Netflix co-creator shares entrepreneurial wisdom: ‘The best time is now’
Serial entrepreneur Marc Randolph was the co-founder and first CEO of Netflix. But throughout his long, successful, self-made career, he continuously hears the same phrase over and over again.
“I have heard ‘That will never work’ so many times, about every company I’ve started. I heard it for Netflix, I heard it from investors, I heard it from my wife,” Randolph said. “It’s a phrase that certainly every single person hears who ever has an idea, where you get all excited, you come running out of the kitchen and you tell your spouse, or your boss, and they all say, ‘That’ll never work.'”
So that’s what he named his new podcast. On That Will Never Work, Randolph advises budding entrepreneurs using the knowledge he’s gained starting multiple companies and mentoring hundreds of people over the years.
“You no sooner stop being an entrepreneur than you can stop breathing. I left Netflix coming up on 20 years ago, so the way that I chose to get my fix was to help mentor other people,” he said. “You get pretty good at quickly getting to the heart of what really has them stuck.”
One of the most common problems is never starting.
“They go, ‘I have this great idea and I’m going to start as soon as …’ And as soon as I hear that my eyes roll back. I’ve heard ’em all, you know, ‘as soon as I graduate,’ ‘as soon as I raise some money,’ blah, blah, blah. You’re doomed! The best time is absolutely now,” Randolph said.
Being an entrepreneur takes confidence. It’s full of risks, like putting your life savings toward an idea that might flop. I’ve wondered if entrepreneurs are born with a different brain than those of us too scared to give up the insurance and dependability of a 9-to-5 job.
“The skills to take that from being just an idea to a reality are absolutely things that you can learn. It’s practice,” Randolph said. “The flaw is being driven home by the media, which says that being an entrepreneur is raising millions of dollars, being on Shark Tank, and graduating with your master’s in computer science. That’s not a requirement.”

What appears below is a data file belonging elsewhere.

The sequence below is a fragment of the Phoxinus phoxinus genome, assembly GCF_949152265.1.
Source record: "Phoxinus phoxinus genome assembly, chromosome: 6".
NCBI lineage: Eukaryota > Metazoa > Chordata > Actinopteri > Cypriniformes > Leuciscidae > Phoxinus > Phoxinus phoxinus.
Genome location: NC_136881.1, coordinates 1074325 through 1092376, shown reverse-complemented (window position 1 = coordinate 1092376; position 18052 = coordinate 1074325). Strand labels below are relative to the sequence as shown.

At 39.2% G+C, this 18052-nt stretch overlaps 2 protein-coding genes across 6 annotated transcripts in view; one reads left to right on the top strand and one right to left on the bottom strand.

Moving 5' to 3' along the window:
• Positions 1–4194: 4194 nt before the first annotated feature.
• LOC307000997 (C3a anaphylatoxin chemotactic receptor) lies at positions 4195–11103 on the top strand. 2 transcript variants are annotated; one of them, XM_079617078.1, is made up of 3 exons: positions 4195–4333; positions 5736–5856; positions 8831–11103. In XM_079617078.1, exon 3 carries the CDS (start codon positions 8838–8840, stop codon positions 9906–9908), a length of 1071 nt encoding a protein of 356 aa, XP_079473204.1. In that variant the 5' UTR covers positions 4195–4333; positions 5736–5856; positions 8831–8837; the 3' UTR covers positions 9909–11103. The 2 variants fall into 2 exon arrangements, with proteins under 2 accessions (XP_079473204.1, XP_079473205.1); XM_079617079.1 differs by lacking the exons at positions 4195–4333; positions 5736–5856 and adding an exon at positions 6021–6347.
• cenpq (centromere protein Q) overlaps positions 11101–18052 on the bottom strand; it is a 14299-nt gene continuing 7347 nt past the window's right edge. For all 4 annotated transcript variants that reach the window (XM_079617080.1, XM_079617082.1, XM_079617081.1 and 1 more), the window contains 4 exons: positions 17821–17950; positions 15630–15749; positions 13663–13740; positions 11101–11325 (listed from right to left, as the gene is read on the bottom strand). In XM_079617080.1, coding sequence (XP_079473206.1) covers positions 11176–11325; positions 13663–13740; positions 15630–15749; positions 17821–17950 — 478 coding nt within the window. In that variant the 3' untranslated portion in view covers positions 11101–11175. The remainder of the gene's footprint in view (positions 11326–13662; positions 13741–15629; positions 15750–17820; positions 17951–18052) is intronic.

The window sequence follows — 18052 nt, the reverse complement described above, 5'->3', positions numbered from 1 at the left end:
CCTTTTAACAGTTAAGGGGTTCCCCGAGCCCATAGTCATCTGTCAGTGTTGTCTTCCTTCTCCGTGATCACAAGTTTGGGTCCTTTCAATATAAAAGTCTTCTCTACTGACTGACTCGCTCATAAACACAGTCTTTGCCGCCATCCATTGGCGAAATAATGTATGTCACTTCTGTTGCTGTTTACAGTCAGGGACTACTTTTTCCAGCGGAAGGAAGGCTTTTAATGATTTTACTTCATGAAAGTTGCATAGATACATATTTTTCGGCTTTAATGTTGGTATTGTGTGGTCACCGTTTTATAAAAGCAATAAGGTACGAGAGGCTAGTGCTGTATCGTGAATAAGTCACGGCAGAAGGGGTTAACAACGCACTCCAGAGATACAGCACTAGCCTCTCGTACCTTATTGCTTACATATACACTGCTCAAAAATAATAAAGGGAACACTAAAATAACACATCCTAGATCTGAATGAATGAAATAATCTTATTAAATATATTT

“Of course, if that was a requirement, none of us could do that, including me,” he continued. “Yes, you’ve got a paycheck, you’ve got a mortgage, you’ve got car payments. … So don’t quit your job. Find something you can do on the side. Find something you can do small. All the people, myself included, who end up having real entrepreneurial success, started off with things that were tiny by comparison. That allowed them to make mistakes, that allowed them to do them while they were doing something else.”
Randolph says you must have patience. He says all first ideas are bad ideas, and you’ll have to keep tweaking and testing until you get it right. Netflix wasn’t a fully formed idea. It took a year and a half of tweaking and testing before it was ready to launch.
“There is absolutely something that I’m looking for when I choose who to work with. It is not that I think their idea is good or bad, because I have now concluded that all ideas are bad, they are just starting points,” he said.
“What I’m looking for is this really interesting combination of traits,” he continued. “To be an entrepreneur, to overcome the ‘That will never work’ chorus, you do have to have this tremendous self confidence. You have to believe you are going to make this work. It might take you a while, but you’re going to figure it out. But you have to pair it with the realization that you don’t know everything, that, in fact, other people’s viewpoints might be valid. I prefer working with women entrepreneurs, to be honest. I’ve found that women are much more willing to do the latter and that too many men are headstrong, bullish, their way is the right way, the only way.”
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